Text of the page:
The House approved and sent to President Biden's desk Friday a $1.7 trillion year-end spending bill that includes $3.7 billion in farm disaster aid and clears some key unfinished business for agriculture, including measures to help producers take advantage of carbon markets.
The 225-201 House vote followed Thursday's 68-29 approval by the Senate, where 18 Republicans supported the bill. In the House, 216 Democrats joined nine Republicans in the majority, while 200 Republicans were joined by one Democrat in the minority.
House Republicans called the 4,155-page bill a "Christmas tree" larded with unnecessary spending that will exacerbate inflation.
Minority Leader Kevin McCarthy, R-Calif., said it was a "monstrosity" and accused Democrats of not adequately funding efforts to protect America's border from illegal immigration and drugs from Mexico. He also said the bill included "woke handouts" such as "$8.6 million for gender advisor programs at the Pentagon."
Rep. Jim McGovern, D-Mass., countered that more than 100 community projects had been funded at the request of Republican members and said Republicans had walked away from negotiations. He thanked the Senate Republicans who voted for it, including Minority Leader Mitch McConnell, R-Ky.
McCarthy, who is working to win over the hard-line conservative votes he needs to be elected House speaker in January, had already come out against the bill, threatening to scuttle legislation sponsored by Senate Republicans who supported it.
Among the 18 Senate Republicans who voted for the measure was the ranking member of the Senate Agriculture Committee, John Boozman of Arkansas, who helped negotiate the agriculture and child nutrition provisions that were added to the package.
"Most of what’s in here has been put together in a bipartisan fashion,” Majority Leader Chuck Schumer of New York said. Richard Shelby, R-Ala., vice chairman of the Appropriations Committee, urged passage, noting that even though it's not perfect, the bill has "a lot of good stuff” in it.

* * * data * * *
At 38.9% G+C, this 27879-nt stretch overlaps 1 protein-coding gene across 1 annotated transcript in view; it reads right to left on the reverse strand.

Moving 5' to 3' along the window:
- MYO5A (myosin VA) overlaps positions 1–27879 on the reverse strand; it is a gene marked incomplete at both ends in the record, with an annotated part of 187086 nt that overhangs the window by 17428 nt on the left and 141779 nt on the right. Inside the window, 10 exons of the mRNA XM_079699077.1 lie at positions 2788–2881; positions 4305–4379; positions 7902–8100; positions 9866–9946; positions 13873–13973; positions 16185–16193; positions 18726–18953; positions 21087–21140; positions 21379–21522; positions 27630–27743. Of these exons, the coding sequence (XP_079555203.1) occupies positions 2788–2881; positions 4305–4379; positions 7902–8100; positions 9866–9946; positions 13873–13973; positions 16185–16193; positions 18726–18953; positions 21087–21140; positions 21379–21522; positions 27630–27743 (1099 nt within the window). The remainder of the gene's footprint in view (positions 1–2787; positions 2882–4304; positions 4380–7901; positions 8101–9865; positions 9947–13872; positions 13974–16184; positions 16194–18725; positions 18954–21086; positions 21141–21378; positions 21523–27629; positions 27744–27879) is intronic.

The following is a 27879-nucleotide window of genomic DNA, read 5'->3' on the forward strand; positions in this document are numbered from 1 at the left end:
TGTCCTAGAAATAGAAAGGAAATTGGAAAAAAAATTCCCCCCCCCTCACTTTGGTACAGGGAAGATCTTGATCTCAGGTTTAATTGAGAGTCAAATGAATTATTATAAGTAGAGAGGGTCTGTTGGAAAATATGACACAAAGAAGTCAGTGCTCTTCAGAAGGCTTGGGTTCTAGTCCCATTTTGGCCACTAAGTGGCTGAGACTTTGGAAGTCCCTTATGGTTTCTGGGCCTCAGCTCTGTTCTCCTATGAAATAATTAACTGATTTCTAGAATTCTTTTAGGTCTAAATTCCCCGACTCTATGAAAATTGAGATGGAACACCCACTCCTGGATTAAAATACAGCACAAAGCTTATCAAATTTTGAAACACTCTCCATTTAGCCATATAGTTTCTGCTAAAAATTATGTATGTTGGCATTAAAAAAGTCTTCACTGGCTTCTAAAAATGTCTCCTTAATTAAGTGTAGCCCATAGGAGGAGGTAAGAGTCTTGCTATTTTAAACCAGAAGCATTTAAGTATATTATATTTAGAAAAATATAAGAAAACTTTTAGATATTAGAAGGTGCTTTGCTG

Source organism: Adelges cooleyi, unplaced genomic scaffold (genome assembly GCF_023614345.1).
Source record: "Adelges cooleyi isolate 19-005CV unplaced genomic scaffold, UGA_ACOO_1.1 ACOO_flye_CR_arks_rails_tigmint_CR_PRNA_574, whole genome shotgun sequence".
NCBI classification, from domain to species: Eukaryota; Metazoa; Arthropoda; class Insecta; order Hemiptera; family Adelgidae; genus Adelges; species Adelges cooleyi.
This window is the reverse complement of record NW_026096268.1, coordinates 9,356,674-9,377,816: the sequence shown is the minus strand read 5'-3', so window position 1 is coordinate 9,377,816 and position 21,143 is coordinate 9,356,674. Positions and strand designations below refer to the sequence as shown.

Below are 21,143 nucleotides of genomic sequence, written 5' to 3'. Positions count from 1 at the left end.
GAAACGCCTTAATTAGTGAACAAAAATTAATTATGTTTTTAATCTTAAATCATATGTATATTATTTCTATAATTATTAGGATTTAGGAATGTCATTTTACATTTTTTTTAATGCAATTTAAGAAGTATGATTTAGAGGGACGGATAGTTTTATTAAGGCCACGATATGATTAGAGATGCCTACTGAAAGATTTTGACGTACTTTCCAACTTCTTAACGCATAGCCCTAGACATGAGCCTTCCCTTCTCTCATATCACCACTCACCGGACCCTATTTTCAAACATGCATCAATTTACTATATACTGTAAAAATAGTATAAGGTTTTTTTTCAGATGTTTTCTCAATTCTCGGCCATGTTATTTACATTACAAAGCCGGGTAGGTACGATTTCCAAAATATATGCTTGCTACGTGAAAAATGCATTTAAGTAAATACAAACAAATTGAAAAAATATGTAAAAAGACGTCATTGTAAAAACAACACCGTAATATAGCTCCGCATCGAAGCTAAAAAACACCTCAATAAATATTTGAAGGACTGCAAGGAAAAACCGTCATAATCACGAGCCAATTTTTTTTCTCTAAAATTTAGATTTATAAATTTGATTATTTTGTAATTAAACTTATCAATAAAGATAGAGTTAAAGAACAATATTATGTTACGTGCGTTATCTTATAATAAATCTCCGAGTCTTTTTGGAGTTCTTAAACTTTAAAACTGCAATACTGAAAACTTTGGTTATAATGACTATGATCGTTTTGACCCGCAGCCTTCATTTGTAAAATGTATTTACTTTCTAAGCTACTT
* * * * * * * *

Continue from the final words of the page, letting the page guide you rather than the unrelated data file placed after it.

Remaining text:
The Senate's final action was delayed a day by Utah GOP Sen. Mike Lee's insistence that the Senate vote on retaining the Trump-era Title 42 policy at the border, which allows border officials to expel migrants who have crossed the border.
Lee sought to withhold funding for the Department of Homeland Security unless the administration reinstated the policy, but his amendment failed, 50-47.
The disaster aid is supposed to help cover farmers’ losses from drought and other disasters. Additionally, the bill includes $250 million for special payments to rice growers, who haven't benefitted from the sharp rises in market prices that other grain producers and soybean producers have seen.
Also attached to the bill is the Growing Climate Solutions Act, which would authorize USDA to oversee the registration of farm technical advisers and carbon-credit verification services, and the SUSTAINS Act, which would allow corporations and other private entities to contribute funding for conservation projects and authorize USDA to match the donations.
The lead GOP sponsor of the Growing Climate Solutions Act, Sen. Mike Braun of Indiana, opposed the larger bill but expressed relief that his measure was attached. "It's one of lots of bills that go through a vehicle that you wish you could vote for. But I'm glad that it made it across the finish line," he told Agri-Pulse. Braun, who is running for governor of Indiana in 2024, had portrayed the legislation as a victory for Democrats.
The omnibus also would reauthorize the Pesticide Registration Improvement Act, which imposes fees for maintenance and registration of active ingredients. The measure boosts registration and maintenance fees 30% and allows EPA to raise fees by 5% in 2024 and 2026.
The bill also includes a significant provision to ensure low-income kids have enough to eat during summer months. The bill will make permanent a summer EBT program to provide up to $40 a month per child. The provision would allow grab-and-go or home delivery of meals to kids in rural areas as an alternative to meals in group settings.
Defending the bill, McConnell said Wednesday “the world's greatest military will get the funding increases that it needs, outpacing inflation. Meanwhile, non-defense, non-veteran spending will come in below the rate of inflation.”
A senior GOP member of the Senate Appropriations Committee, Jerry Moran of Kansas, lamented the fact that lawmakers had moved away from the tradition of moving 12 individual appropriations bills and instead had continued to cobble together massive spending measures at the end of the year.
“We all would be better off if we broke this down into the 12 separate parts that are now combined into this one large bill,” Moran said. “We would know much more about it, and the deliberations would be more forthright.” Moran voted for the bill.
Notably missing from the legislation are any reforms to the H-2A farmworker visa program which farm groups had lobbied for until the last possible hour. McCarthy has said the Republican-controlled House won’t consider immigration reform in the next Congress.
This story will be updated.
Read the Agri-Pulse report on the omnibus bill here.
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